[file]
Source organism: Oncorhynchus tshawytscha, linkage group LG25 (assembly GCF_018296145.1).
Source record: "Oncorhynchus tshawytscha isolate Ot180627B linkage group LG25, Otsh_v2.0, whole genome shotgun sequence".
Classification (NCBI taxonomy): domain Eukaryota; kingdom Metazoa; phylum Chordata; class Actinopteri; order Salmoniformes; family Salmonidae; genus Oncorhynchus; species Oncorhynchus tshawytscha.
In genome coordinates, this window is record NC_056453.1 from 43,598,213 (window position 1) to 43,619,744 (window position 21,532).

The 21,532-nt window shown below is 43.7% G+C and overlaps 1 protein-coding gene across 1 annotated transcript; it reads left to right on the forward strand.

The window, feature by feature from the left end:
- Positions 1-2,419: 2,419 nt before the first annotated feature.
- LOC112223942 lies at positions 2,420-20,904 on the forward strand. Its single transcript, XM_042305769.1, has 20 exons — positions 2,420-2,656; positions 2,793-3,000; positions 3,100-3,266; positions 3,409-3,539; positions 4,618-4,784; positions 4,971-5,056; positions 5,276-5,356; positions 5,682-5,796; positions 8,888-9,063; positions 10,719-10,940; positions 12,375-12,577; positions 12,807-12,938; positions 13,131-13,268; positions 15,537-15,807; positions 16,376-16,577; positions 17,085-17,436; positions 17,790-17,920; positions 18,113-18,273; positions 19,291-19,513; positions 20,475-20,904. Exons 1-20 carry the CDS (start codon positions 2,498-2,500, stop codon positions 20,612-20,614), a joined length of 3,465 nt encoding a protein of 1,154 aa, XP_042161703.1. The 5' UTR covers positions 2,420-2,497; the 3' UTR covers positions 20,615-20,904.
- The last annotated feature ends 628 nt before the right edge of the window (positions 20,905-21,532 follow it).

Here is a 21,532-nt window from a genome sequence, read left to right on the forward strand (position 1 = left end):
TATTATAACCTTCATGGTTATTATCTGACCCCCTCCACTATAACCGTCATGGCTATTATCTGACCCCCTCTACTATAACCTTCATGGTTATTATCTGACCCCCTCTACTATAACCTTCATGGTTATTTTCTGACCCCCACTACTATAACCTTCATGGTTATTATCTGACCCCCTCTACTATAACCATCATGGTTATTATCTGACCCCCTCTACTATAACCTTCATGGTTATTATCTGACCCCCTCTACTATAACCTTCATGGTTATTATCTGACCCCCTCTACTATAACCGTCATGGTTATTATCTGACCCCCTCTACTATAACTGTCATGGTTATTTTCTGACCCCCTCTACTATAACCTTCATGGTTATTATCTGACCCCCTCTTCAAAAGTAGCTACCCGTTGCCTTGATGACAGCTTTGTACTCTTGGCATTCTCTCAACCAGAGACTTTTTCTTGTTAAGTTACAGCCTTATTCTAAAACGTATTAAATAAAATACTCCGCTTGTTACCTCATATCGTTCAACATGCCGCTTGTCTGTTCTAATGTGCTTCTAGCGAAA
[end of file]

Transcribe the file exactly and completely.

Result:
Source organism: Oncorhynchus tshawytscha, linkage group LG25 (assembly GCF_018296145.1).
Source record: "Oncorhynchus tshawytscha isolate Ot180627B linkage group LG25, Otsh_v2.0, whole genome shotgun sequence".
Classification (NCBI taxonomy): domain Eukaryota; kingdom Metazoa; phylum Chordata; class Actinopteri; order Salmoniformes; family Salmonidae; genus Oncorhynchus; species Oncorhynchus tshawytscha.
In genome coordinates, this window is record NC_056453.1 from 43,598,213 (window position 1) to 43,619,744 (window position 21,532).

The 21,532-nt window shown below is 43.7% G+C and overlaps 1 protein-coding gene across 1 annotated transcript; it reads left to right on the forward strand.

The window, feature by feature from the left end:
- Positions 1-2,419: 2,419 nt before the first annotated feature.
- LOC112223942 lies at positions 2,420-20,904 on the forward strand. Its single transcript, XM_042305769.1, has 20 exons — positions 2,420-2,656; positions 2,793-3,000; positions 3,100-3,266; positions 3,409-3,539; positions 4,618-4,784; positions 4,971-5,056; positions 5,276-5,356; positions 5,682-5,796; positions 8,888-9,063; positions 10,719-10,940; positions 12,375-12,577; positions 12,807-12,938; positions 13,131-13,268; positions 15,537-15,807; positions 16,376-16,577; positions 17,085-17,436; positions 17,790-17,920; positions 18,113-18,273; positions 19,291-19,513; positions 20,475-20,904. Exons 1-20 carry the CDS (start codon positions 2,498-2,500, stop codon positions 20,612-20,614), a joined length of 3,465 nt encoding a protein of 1,154 aa, XP_042161703.1. The 5' UTR covers positions 2,420-2,497; the 3' UTR covers positions 20,615-20,904.
- The last annotated feature ends 628 nt before the right edge of the window (positions 20,905-21,532 follow it).

Here is a 21,532-nt window from a genome sequence, read left to right on the forward strand (position 1 = left end):
TATTATAACCTTCATGGTTATTATCTGACCCCCTCCACTATAACCGTCATGGCTATTATCTGACCCCCTCTACTATAACCTTCATGGTTATTATCTGACCCCCTCTACTATAACCTTCATGGTTATTTTCTGACCCCCACTACTATAACCTTCATGGTTATTATCTGACCCCCTCTACTATAACCATCATGGTTATTATCTGACCCCCTCTACTATAACCTTCATGGTTATTATCTGACCCCCTCTACTATAACCTTCATGGTTATTATCTGACCCCCTCTACTATAACCGTCATGGTTATTATCTGACCCCCTCTACTATAACTGTCATGGTTATTTTCTGACCCCCTCTACTATAACCTTCATGGTTATTATCTGACCCCCTCTTCAAAAGTAGCTACCCGTTGCCTTGATGACAGCTTTGTACTCTTGGCATTCTCTCAACCAGAGACTTTTTCTTGTTAAGTTACAGCCTTATTCTAAAACGTATTAAATAAAATACTCCGCTTGTTACCTCATATCGTTCAACATGCCGCTTGTCTGTTCTAATGTGCTTCTAGCGAAA